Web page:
Now, more and more, the science Academy is expanding. it's like a big bang in the universe, it is expanding very rapidly. We have a lot of new fields, for example in Artificial Intelligence (AI), there is so much to be done. New ideas and new perspectives can be help make a breakthrough so. I think that it's better to choose those kinds of new fields.

What kind of change do you see happening in the science industry Now, in 2023? How is it different from five years ago?

Times are changing now. so previously mentioned I am I have much interest in the AI based type of analysis. I believe AI will change the world. Because as human beings, our brain has a capacity limitation. For example, as a human being we cannot double our memory. But by using Computers and AI, we can Double or triple or limitlessly expand our knowledge, and based on those kinds of big data, we can come up with very different ideas.

Science Discovery can be different. Previously, we are reading some literature and then we’d make some hypothesis and then try to do some experiments to prove that our hypothesis is true or not. This is a classical way for centuries. 

Now all our accumulated knowledge from centuries of research and studies can be stored and analysed (Big Data). The AI can analyse those big data sets and came up with very interesting hypotheses.

We, human beings, discuss and the choose which of the hypothesis can be more reliable or more interesting. And then also ask some people to do to prove that kind of a hypothesis is true or not. So those changes will happen very soon, I think.

So in that way, I think it's very interesting era. In my opinion, I'm very happy that I'm actually 60. I can probably see that things will change during these next 10 or 20 years, within my lifetime. This is a really exciting time.

What do you think are the top skills to succeed in science?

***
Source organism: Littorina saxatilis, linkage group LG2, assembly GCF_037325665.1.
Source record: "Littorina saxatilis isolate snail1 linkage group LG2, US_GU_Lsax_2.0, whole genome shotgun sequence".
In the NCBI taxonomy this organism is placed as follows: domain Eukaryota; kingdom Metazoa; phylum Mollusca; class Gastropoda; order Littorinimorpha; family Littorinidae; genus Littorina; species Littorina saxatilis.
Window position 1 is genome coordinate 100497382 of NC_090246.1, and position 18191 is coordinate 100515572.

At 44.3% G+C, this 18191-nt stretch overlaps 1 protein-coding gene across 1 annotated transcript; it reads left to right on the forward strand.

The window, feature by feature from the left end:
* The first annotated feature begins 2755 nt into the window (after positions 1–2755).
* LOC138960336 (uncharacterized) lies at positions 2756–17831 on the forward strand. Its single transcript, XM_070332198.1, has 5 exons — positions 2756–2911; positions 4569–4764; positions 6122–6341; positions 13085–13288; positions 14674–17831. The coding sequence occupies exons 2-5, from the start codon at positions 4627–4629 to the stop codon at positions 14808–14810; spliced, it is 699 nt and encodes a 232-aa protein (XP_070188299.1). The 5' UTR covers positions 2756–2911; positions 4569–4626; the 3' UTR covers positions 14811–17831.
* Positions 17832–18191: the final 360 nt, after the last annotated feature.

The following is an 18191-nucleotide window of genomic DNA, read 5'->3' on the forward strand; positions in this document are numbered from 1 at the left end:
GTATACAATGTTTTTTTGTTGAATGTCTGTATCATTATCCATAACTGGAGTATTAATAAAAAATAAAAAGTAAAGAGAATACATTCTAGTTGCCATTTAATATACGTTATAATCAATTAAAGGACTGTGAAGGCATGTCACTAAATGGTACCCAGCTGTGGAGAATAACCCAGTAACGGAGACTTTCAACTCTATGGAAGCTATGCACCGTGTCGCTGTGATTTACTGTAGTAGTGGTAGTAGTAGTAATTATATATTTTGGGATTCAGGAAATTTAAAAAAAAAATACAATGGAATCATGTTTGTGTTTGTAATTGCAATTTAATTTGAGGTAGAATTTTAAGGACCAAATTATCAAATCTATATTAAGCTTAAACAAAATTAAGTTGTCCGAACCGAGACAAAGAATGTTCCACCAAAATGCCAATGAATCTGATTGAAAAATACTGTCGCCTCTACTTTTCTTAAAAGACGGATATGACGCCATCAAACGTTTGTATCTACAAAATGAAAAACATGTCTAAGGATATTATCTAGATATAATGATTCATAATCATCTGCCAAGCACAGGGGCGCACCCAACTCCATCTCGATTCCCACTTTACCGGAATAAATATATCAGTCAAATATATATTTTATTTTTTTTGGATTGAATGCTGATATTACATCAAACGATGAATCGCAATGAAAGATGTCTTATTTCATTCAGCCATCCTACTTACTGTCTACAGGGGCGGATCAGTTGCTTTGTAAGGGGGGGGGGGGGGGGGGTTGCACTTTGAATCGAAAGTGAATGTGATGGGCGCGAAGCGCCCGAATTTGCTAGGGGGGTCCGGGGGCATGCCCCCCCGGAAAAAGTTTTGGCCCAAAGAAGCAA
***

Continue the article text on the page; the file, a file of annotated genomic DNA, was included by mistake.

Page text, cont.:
Programming of course will be at the centre in the 21st century.
I can't decide on the other two, IT is very, very high priority compared to other things. 
Soft skills: 
  • Communication
  • Writing
  • Perseverance 
Communication: Communicate with other people. More and more, we are doing science in teams. Teamwork and collaboration are becoming the norm, so we need more communication than before. 
Writing: Especially in case of the science, correct writing, or precise writing is a very important skill. 
Perseverance: I think that we need to learn to wait, to have a very big discovery or big finding. Such discoveries require Patience. We should learn how to be patient. It is an important skill to develop as the answer does not always come very easily or quickly.

For all the women and men interested in a career in science, what is your advice for them 

  • First, jump into the new field. 
  • Second have a good role model or mentor.
  • and third. Be foolish.
This last word is I took from the Steve Jobs. He says probably “Stay foolish”. Well then. The new AI cannot be foolish. Being foolish can be only can be done by human beings. Communicate with the different people and have various experience. Those personal experience can change the way of thinking or well feeling and can help you come up with a very unique idea that may change the world. 
Noriko Osumi, DDS, PhD
Vice President, Tohoku University
Director, Tohoku University Library
Director, Center for Neuroscience
Professor, Department of Developmental Neuroscience
Tohoku University School of Medicine
Cheik Ballo  
Senior Manager at HAYS Japan
Chair & Japan representative
Helping for your tomorrow